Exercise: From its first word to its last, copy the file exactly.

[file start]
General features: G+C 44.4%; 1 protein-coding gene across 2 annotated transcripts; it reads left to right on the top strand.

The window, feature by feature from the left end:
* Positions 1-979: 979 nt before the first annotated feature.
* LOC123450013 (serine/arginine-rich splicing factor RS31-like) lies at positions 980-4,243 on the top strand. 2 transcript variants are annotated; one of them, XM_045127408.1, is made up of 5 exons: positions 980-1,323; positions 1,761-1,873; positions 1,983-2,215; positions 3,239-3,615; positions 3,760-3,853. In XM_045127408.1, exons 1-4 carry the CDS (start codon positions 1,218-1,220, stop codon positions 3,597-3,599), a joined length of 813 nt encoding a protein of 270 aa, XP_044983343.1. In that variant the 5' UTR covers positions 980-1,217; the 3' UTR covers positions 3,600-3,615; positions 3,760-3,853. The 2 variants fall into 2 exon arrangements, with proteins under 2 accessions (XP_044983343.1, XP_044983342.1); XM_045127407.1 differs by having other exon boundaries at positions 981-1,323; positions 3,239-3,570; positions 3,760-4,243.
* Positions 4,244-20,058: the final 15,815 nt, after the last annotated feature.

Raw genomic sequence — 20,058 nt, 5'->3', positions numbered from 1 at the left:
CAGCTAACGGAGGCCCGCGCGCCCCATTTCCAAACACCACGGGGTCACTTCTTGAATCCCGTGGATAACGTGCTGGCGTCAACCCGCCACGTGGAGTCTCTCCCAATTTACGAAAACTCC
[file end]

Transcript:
General features: G+C 44.4%; 1 protein-coding gene across 2 annotated transcripts; it reads left to right on the top strand.

The window, feature by feature from the left end:
* Positions 1-979: 979 nt before the first annotated feature.
* LOC123450013 (serine/arginine-rich splicing factor RS31-like) lies at positions 980-4,243 on the top strand. 2 transcript variants are annotated; one of them, XM_045127408.1, is made up of 5 exons: positions 980-1,323; positions 1,761-1,873; positions 1,983-2,215; positions 3,239-3,615; positions 3,760-3,853. In XM_045127408.1, exons 1-4 carry the CDS (start codon positions 1,218-1,220, stop codon positions 3,597-3,599), a joined length of 813 nt encoding a protein of 270 aa, XP_044983343.1. In that variant the 5' UTR covers positions 980-1,217; the 3' UTR covers positions 3,600-3,615; positions 3,760-3,853. The 2 variants fall into 2 exon arrangements, with proteins under 2 accessions (XP_044983343.1, XP_044983342.1); XM_045127407.1 differs by having other exon boundaries at positions 981-1,323; positions 3,239-3,570; positions 3,760-4,243.
* Positions 4,244-20,058: the final 15,815 nt, after the last annotated feature.

Raw genomic sequence — 20,058 nt, 5'->3', positions numbered from 1 at the left:
CAGCTAACGGAGGCCCGCGCGCCCCATTTCCAAACACCACGGGGTCACTTCTTGAATCCCGTGGATAACGTGCTGGCGTCAACCCGCCACGTGGAGTCTCTCCCAATTTACGAAAACTCC